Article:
The Orchestra Sings
Standards and Acknowledgements
National Core Arts Standards for Music
Common Anchor #1: Generate and conceptualize artistic ideas and work.
Common Anchor #2: Organize and develop artistic ideas and work.
Common Anchor #3: Refine and complete artistic work.
Common Anchor #4: Analyze, interpret, and select artistic work for presentation.
Common Anchor #5: Develop and refine artistic work for presentation.
Common Anchor #6: Convey meaning through the presentation of artistic work.
Common Anchor #7: Perceive and analyze artistic work.
Common Anchor #8: Interpret intent and meaning in artistic work.
Common Anchor #9: Apply criteria to evaluate artistic work.
Common Anchor #10: Synthesize and relate knowledge and personal experiences to make art.
Common Anchor #11: Relate artistic ideas and works with societal, cultural, and historical context to deepen understanding.
New York City Department of Education Blueprint for Teaching and Learning in the Arts: Music
Strand 1 Music Making: By exploring, creating, replicating, and observing music, students build their technical and expressive skills, develop their artistry and a unique personal voice in music, and experience the power of music to communicate. They understand music as a universal language and a legacy of expression in every culture.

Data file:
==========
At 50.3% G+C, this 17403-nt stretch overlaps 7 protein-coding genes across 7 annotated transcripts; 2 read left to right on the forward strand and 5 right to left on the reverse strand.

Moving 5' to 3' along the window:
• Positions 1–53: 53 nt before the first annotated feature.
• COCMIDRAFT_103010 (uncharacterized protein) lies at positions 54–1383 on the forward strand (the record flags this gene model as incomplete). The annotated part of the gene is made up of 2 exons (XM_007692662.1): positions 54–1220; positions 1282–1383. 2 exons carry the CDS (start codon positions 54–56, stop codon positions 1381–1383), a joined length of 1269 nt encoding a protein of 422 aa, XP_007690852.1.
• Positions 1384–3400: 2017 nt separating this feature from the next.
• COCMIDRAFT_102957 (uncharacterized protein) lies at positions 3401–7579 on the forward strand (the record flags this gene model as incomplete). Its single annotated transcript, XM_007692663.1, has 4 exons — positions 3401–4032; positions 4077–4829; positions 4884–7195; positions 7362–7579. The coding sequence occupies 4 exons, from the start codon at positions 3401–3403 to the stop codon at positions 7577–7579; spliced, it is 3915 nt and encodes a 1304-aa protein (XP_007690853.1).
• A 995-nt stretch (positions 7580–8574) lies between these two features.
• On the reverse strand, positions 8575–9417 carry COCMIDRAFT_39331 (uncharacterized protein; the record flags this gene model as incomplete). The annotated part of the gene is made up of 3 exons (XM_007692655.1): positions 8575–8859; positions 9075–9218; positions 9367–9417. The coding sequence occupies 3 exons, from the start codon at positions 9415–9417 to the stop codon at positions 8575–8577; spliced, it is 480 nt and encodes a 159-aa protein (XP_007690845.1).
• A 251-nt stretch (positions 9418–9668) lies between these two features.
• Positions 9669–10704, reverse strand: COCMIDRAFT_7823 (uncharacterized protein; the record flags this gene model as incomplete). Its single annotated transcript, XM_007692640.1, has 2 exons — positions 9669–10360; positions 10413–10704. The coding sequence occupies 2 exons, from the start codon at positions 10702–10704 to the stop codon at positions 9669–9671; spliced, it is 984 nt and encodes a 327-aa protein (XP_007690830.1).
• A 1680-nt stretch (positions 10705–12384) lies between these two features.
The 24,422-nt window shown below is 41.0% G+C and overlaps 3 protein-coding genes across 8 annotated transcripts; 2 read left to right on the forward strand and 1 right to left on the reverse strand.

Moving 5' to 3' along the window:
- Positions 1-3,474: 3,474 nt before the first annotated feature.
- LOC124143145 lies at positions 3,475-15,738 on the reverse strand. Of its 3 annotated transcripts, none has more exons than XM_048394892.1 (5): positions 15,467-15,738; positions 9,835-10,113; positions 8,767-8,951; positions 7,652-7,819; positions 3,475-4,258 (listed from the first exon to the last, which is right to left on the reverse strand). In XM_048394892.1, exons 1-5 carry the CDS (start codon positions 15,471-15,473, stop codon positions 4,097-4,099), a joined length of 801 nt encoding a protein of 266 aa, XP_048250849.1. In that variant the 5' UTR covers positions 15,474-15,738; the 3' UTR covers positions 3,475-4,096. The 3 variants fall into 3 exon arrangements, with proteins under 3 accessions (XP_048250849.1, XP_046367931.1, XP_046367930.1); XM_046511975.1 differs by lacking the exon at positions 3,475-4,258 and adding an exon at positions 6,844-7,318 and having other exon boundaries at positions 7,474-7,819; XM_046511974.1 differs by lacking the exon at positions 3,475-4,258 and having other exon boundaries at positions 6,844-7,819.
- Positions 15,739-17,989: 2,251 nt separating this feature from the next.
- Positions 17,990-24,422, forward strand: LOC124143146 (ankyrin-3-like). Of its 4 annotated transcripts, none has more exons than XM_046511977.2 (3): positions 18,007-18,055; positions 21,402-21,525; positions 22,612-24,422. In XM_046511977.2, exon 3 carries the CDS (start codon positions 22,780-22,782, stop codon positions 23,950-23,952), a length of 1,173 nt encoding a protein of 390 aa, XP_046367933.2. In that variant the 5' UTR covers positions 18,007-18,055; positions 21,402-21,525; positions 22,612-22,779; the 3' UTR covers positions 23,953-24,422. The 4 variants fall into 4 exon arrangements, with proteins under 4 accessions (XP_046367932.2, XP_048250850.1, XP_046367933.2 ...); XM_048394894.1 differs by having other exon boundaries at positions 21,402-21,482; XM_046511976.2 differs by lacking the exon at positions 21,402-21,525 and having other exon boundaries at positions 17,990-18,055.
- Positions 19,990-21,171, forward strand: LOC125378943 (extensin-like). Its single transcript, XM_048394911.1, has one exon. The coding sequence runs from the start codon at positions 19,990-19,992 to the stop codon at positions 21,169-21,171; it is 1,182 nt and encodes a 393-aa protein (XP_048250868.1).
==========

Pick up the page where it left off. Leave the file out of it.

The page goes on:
Strand 2 Developing Music Literacy: Students develop a working knowledge of music language and aesthetics, and apply it to analyzing, evaluating, documenting, creating, and performing music. They recognize their roles as articulate, literate musicians when communicating with their families, schools, and communities through music.
Strand 3 Making Connections: By investigating historical, social, and cultural contexts, and by exploring common themes and principles connecting music with other disciplines, students enrich their creative work and understand the significance of music in the evolution of human thought and expression.
Strand 4 Working With Community and Cultural Resources: Students broaden their perspective by working with professional artists and arts organizations that represent diverse cultural and personal approaches to music, and by seeing performances of widely varied music styles and genres. Active partnerships that combine school and local community resources with the full range of New York City’s music and cultural institutions create a fertile ground for students’ music learning and creativity.
Strand 5 Exploring Careers and Lifelong Learning: Students consider the range of music and music-related professions as they think about their goals and aspirations, and understand how the various professions support and connect with each other. They carry physical, social, and cognitive skills learned in music, and an ability to appreciate and enjoy participating in music throughout their lives.
Common Core State Standards Initiative
- demonstrate independence
- build strong content knowledge
- respond to the varying demands of audience, task, purpose, and discipline
- comprehend and critique
- value evidence
- use technology and digital media strategically and capably
- come to understand other perspectives and cultures